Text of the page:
by JC Derrick
The pope didn’t name Iran or Cuba in his speech, but he indicated his support for U.S. policy changes toward both countries.
“I would like to recognize the efforts made in recent months to help overcome historic differences linked to painful episodes of the past,” he said. “It is my duty to build bridges and to help all men and women in any way possible to do the same.”
Naghmeh Abedini said her husband is increasingly sent to solitary confinement and suffers attacks from both guards and inmates. His father visited him this week and learned that prison officials attacked him with a stun gun and interrogated him Tuesday. Apparently, additional charges are forthcoming that could lengthen his sentence.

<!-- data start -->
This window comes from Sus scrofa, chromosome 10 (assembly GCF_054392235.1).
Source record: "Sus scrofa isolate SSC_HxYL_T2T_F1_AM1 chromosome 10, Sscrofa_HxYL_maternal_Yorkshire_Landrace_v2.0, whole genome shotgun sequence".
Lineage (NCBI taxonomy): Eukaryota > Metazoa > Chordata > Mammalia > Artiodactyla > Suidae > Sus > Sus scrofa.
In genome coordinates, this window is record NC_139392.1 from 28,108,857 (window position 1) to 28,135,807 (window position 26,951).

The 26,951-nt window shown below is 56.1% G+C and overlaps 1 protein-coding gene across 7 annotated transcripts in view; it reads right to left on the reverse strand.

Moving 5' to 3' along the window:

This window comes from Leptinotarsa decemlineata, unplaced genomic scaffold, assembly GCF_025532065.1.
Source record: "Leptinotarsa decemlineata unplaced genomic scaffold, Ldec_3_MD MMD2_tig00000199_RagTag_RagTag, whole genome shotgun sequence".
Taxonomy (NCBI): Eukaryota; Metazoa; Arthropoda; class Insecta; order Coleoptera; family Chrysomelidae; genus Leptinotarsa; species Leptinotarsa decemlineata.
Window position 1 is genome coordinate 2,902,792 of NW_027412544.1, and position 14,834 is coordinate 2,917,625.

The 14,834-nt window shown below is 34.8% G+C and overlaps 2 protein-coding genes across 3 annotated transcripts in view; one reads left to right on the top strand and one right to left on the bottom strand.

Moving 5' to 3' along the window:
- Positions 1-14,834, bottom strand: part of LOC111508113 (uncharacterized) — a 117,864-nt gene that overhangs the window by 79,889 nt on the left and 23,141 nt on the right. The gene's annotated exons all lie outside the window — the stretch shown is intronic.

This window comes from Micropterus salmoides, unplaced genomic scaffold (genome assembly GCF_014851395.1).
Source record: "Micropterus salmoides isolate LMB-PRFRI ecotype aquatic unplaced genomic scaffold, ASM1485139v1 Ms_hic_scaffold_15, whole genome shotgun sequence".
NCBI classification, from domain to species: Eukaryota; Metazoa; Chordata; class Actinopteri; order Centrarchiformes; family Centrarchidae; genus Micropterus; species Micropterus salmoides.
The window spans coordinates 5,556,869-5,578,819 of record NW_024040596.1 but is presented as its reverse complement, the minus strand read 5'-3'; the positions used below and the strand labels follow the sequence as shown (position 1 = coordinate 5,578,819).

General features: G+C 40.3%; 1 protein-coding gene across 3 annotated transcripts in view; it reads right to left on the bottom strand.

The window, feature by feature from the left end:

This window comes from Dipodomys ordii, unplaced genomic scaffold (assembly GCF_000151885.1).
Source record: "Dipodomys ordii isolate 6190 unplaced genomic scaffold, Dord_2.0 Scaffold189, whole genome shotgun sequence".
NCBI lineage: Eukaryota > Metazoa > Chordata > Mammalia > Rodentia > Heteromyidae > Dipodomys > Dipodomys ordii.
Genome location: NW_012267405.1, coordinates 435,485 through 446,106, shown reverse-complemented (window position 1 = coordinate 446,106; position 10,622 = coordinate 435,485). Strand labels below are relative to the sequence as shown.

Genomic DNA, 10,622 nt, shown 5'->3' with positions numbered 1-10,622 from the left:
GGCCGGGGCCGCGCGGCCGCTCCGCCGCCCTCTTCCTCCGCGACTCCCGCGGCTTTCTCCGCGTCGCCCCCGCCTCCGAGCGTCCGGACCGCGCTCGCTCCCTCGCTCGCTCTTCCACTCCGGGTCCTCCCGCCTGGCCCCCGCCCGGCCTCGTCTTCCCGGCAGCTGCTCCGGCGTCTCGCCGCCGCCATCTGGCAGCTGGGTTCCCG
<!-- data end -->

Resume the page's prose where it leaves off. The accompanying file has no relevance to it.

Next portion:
“My husband’s situation has gotten worse,” she told me while sitting in the office of Rep. Robert Pittenger, R-N.C., who invited her to the pope’s address. “Honestly, since the [nuclear] deal, I thought the treatment of my husband would improve....”